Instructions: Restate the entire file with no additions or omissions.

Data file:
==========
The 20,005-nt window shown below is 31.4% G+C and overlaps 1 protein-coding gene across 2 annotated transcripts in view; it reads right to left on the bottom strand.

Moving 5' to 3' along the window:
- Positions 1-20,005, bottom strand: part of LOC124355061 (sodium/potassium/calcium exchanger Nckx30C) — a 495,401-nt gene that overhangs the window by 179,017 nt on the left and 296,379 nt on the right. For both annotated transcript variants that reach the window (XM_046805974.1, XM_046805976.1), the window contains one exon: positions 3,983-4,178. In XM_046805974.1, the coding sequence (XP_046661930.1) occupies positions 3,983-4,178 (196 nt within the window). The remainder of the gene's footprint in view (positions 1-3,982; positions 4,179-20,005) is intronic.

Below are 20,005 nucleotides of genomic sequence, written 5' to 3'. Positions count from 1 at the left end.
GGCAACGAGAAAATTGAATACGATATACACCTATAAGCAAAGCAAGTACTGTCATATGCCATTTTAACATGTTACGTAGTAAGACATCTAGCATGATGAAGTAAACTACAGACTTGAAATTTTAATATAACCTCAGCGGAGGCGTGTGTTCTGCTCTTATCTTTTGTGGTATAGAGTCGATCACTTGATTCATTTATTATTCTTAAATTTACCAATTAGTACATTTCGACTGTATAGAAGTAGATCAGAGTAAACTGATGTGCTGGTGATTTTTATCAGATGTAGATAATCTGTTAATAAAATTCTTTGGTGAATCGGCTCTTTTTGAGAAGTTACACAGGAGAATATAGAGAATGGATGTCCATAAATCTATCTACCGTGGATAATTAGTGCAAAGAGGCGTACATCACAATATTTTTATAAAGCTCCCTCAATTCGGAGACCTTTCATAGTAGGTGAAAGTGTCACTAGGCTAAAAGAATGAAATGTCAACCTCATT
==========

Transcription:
The 20,005-nt window shown below is 31.4% G+C and overlaps 1 protein-coding gene across 2 annotated transcripts in view; it reads right to left on the bottom strand.

Moving 5' to 3' along the window:
- Positions 1-20,005, bottom strand: part of LOC124355061 (sodium/potassium/calcium exchanger Nckx30C) — a 495,401-nt gene that overhangs the window by 179,017 nt on the left and 296,379 nt on the right. For both annotated transcript variants that reach the window (XM_046805974.1, XM_046805976.1), the window contains one exon: positions 3,983-4,178. In XM_046805974.1, the coding sequence (XP_046661930.1) occupies positions 3,983-4,178 (196 nt within the window). The remainder of the gene's footprint in view (positions 1-3,982; positions 4,179-20,005) is intronic.

Below are 20,005 nucleotides of genomic sequence, written 5' to 3'. Positions count from 1 at the left end.
GGCAACGAGAAAATTGAATACGATATACACCTATAAGCAAAGCAAGTACTGTCATATGCCATTTTAACATGTTACGTAGTAAGACATCTAGCATGATGAAGTAAACTACAGACTTGAAATTTTAATATAACCTCAGCGGAGGCGTGTGTTCTGCTCTTATCTTTTGTGGTATAGAGTCGATCACTTGATTCATTTATTATTCTTAAATTTACCAATTAGTACATTTCGACTGTATAGAAGTAGATCAGAGTAAACTGATGTGCTGGTGATTTTTATCAGATGTAGATAATCTGTTAATAAAATTCTTTGGTGAATCGGCTCTTTTTGAGAAGTTACACAGGAGAATATAGAGAATGGATGTCCATAAATCTATCTACCGTGGATAATTAGTGCAAAGAGGCGTACATCACAATATTTTTATAAAGCTCCCTCAATTCGGAGACCTTTCATAGTAGGTGAAAGTGTCACTAGGCTAAAAGAATGAAATGTCAACCTCATT